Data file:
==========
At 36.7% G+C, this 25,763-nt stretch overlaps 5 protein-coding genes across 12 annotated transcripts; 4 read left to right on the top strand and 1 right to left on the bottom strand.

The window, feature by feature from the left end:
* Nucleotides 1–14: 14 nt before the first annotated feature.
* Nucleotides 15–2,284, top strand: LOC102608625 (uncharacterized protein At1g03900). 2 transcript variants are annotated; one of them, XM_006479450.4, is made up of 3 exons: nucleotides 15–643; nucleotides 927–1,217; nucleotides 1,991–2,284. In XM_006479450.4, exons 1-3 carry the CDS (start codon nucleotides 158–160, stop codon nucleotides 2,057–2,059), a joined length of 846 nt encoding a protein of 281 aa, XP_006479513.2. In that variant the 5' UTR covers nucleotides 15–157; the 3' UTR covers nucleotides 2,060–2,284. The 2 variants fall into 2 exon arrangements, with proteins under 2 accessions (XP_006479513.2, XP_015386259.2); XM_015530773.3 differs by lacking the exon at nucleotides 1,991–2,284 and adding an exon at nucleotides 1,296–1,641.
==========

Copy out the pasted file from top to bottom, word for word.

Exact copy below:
At 36.7% G+C, this 25,763-nt stretch overlaps 5 protein-coding genes across 12 annotated transcripts; 4 read left to right on the top strand and 1 right to left on the bottom strand.

The window, feature by feature from the left end:
* Nucleotides 1–14: 14 nt before the first annotated feature.
* Nucleotides 15–2,284, top strand: LOC102608625 (uncharacterized protein At1g03900). 2 transcript variants are annotated; one of them, XM_006479450.4, is made up of 3 exons: nucleotides 15–643; nucleotides 927–1,217; nucleotides 1,991–2,284. In XM_006479450.4, exons 1-3 carry the CDS (start codon nucleotides 158–160, stop codon nucleotides 2,057–2,059), a joined length of 846 nt encoding a protein of 281 aa, XP_006479513.2. In that variant the 5' UTR covers nucleotides 15–157; the 3' UTR covers nucleotides 2,060–2,284. The 2 variants fall into 2 exon arrangements, with proteins under 2 accessions (XP_006479513.2, XP_015386259.2); XM_015530773.3 differs by lacking the exon at nucleotides 1,991–2,284 and adding an exon at nucleotides 1,296–1,641.